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August 10, 2013

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Ethiopiawinnet:  Council for the Defense of Citizen Rights




The ruling party in Ethiopia, the TPLF-led EPRDF, has shown a determination to control the historically autonomous organizations of the Ethiopian Muslim community for two years now.  This move has triggered an equally determined but non-violent popular resistance among wide sections of the Muslim Community.  The ruling party’s tendency to control virtually all civic and religious institutions has some parallels with the earlier capture of the Holy Synod and the administrative structure of the Ethiopian Orthodox Church.  This mode of governance of the totalitarian minority regime has been clear for some time now:  capture all governmental, economic, political, and religious institutions of national significance, and then undermine the resolve of the people for a united resistance by sowing constant discord along ethnic, sectarian, and regional lines.  Aside from the deep insecurity endured by citizens, this divide-and-rule strategy is now threatening to undermine the stability and the sovereignty of the anchor state of the Horn of Africa.

Unfortunately, the past twenty years have also coincided with an unprecedented level of politically-motivated inter-communal violence abroad and at home. As far as we can tell, Ethiopian mosques and zawiyas which traditionally have been run by various Sufi orders have faced orchestrated attempts by Salafist converts of the Wahhabi sect to take over the administration of the Islamic institutions of the country. Lately, a sect known as Al-Ahbash, variously described as a moderate mix of Sufism and liberal Islam, has also entered the fray.

At the same time, this turmoil and imported sectarianism has given rise to a growing sense of unease and insecurity among the Christian Community emanating from its appreciation of the longstanding policy of certain Arab governments to use religion to destabilize Ethiopia and to endanger the inter-faith harmony and understanding that has prevailed among the people. On the one hand, the past two decades have witnessed the burning of churches by extremist elements and other tale-tale signs of the presence of Al-Qaeda operatives determined to destabilize the state (The attempt on the life of ex-President Mubarak while on a state visit to Addis Abeba in 1996 and Al-Ithad’s violent activities in the Ogaden are unmistakable examples). On the other hand, the replacement of the leadership of the Supreme Islamic Council and the academic administration of Awolia College by government approved Al-Ahbashists is a clear violation of the fundamental principle of separation of state and religion ostensibly enshrined in the country’s constitution.

The Muslim Community has so far shown remarkable unity and perseverance in presenting its demands in the ongoing nationwide “let our voice be heard” campaigns.  To quell the peaceful protests which are increasingly joined by Ethiopians of all faiths, the government has launched ill-considered crackdowns arresting scores of Muslim protest leaders under the all-too-common charges of terrorism.  A disturbingly rising number of killings of protesters have also been reported in various localities in Arsi, Wollo, and Addis Abeba.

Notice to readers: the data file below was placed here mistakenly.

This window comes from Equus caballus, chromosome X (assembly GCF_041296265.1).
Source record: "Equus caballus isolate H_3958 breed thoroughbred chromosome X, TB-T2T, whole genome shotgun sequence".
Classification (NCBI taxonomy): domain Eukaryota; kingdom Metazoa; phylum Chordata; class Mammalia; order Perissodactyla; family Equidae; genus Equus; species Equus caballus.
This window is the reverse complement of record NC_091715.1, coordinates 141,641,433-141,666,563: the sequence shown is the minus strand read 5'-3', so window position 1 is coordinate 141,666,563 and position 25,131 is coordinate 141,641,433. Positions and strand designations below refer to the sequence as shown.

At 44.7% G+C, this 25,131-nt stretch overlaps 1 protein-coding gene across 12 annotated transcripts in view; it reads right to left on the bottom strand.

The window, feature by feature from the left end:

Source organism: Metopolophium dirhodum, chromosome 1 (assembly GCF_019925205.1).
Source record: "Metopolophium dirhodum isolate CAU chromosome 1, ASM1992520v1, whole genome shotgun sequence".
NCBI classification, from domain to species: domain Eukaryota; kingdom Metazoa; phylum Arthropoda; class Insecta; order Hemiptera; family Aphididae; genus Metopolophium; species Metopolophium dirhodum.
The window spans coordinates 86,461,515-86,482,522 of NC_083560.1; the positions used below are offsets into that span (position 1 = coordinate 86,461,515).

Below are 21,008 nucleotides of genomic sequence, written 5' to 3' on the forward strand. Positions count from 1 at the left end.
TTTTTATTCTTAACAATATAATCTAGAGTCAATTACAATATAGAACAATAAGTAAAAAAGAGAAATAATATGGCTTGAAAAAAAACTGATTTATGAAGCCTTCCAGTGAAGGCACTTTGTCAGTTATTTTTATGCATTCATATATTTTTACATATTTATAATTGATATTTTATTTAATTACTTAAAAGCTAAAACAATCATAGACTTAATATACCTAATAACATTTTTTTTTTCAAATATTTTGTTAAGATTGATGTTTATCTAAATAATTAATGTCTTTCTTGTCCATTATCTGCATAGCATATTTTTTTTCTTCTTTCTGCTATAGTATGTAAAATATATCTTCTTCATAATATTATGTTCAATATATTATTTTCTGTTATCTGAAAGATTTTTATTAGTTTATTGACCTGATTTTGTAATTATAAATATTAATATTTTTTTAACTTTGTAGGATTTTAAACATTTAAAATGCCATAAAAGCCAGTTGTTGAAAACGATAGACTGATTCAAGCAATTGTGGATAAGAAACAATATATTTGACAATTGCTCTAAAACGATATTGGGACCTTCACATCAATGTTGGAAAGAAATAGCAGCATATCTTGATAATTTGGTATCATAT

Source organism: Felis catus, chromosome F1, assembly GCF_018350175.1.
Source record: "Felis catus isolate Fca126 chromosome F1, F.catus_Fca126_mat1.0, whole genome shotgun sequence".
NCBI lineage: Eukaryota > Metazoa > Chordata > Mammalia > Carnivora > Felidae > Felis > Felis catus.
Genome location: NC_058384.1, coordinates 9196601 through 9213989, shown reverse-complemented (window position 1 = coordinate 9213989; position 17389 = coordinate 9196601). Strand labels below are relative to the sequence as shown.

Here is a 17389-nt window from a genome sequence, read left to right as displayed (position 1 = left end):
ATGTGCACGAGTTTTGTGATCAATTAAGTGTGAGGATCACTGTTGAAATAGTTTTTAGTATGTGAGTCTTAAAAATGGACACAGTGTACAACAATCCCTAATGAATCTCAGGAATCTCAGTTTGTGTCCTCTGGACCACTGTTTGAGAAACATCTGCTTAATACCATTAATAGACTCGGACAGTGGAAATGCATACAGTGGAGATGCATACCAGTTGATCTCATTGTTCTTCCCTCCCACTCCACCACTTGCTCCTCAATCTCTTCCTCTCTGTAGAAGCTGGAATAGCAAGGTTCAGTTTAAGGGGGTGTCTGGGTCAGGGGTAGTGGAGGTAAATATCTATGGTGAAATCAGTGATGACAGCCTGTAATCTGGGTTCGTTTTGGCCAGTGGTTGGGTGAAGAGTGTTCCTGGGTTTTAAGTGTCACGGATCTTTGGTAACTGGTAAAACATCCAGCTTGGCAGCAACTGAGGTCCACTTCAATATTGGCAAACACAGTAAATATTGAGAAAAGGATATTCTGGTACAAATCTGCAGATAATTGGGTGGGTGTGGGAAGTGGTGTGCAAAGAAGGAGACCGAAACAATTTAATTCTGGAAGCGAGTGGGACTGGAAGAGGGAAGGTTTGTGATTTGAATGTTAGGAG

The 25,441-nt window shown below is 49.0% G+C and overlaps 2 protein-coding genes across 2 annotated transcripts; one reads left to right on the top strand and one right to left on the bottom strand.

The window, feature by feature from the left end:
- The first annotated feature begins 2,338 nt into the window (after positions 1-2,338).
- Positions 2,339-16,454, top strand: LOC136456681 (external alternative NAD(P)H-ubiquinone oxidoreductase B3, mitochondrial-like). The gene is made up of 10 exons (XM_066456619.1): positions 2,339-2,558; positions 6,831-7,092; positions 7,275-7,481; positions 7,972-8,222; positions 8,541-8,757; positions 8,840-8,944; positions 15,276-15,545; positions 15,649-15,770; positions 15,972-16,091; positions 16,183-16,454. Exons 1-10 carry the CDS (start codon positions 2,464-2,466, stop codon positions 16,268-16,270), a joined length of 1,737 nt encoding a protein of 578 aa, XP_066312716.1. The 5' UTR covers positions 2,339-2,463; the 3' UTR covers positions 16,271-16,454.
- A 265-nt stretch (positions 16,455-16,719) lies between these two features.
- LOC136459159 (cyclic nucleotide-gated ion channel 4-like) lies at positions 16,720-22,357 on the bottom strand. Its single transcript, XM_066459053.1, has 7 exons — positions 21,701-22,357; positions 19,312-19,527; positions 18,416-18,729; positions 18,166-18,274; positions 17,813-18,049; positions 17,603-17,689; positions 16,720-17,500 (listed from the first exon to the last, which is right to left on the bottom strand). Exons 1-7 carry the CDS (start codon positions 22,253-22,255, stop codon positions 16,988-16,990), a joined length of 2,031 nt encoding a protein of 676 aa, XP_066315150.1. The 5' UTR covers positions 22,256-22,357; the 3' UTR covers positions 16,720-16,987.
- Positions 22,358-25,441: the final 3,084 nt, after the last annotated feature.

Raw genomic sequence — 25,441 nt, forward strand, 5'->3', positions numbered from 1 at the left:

We join human rights organizations and political parties in categorically condemning these atrocities, and demand that those responsible be brought to account under the law. We urge Ethiopians of all faiths and ethnic backgrounds to stand together to turn this civic resistance into an all-embracing demand for democracy, equality, respect for the rule of law and the human rights of all regardless of their religious or ethnic affiliation.

We also strongly encourage all Ethiopians of good will to carefully draw the sobering lessons from the latest turn in the struggle for human rights in Ethiopia.  First, we must no longer allow the divide-and-rule strategy of a minority regime to lull us into thinking in terms of “us versus them” since there is no “them” among Ethiopians.  Second, there should no longer be an illusion about the anti-Ethiopian, anti-democratic, and atheistic nature of the ruling party. Thirdly, we should not allow foreign interests or extremists amongst us to hijack the peaceful, struggle for religious, economic, or political freedom.   Finally, we must never forget that no individual Ethiopian or group can be free until everyone else is also free.  We all share an indissoluble political fate. As such, we must close ranks and rise up in unison to fight for the rights of all.

Ethiopiawinnet, therefore:

  • Strongly urges all Ethiopians to condemn the ongoing arrests and killings of peaceful protestors for religious freedom;
  • Calls upon all  Ethiopians to come together and act in unison against all attempts to divide the culturally diverse but fraternal people of Ethiopia; and to work together to bring about a robustly inclusive democratic order;
  • Calls upon International Humanitarian Organizations to expose the dangerously misguided state interference in the internal affairs Muslims and Christians, including the restrictions on the peaceful exercise of the civil rights guaranteed by the Ethiopian Constitution itself;
  • Strongly advises all compatriots to turn this opportunity as a common inspiration to fight for full respect of the universally recognized rights of all citizens.  We must do this not as Ethiopian Muslims or Ethiopian Christians, but as Muslim Ethiopians or Christian Ethiopians—in the bold recognition that we are all Ethiopians first and foremost; and
  • We wish our Muslim brothers and sisters a happy Eid al-Fitr.


Guard the Separation of Religion and the State!

Long Live Ethiopiawinnet!

May the God of Abraham Protect Ethiopia!


August 10, 2013.

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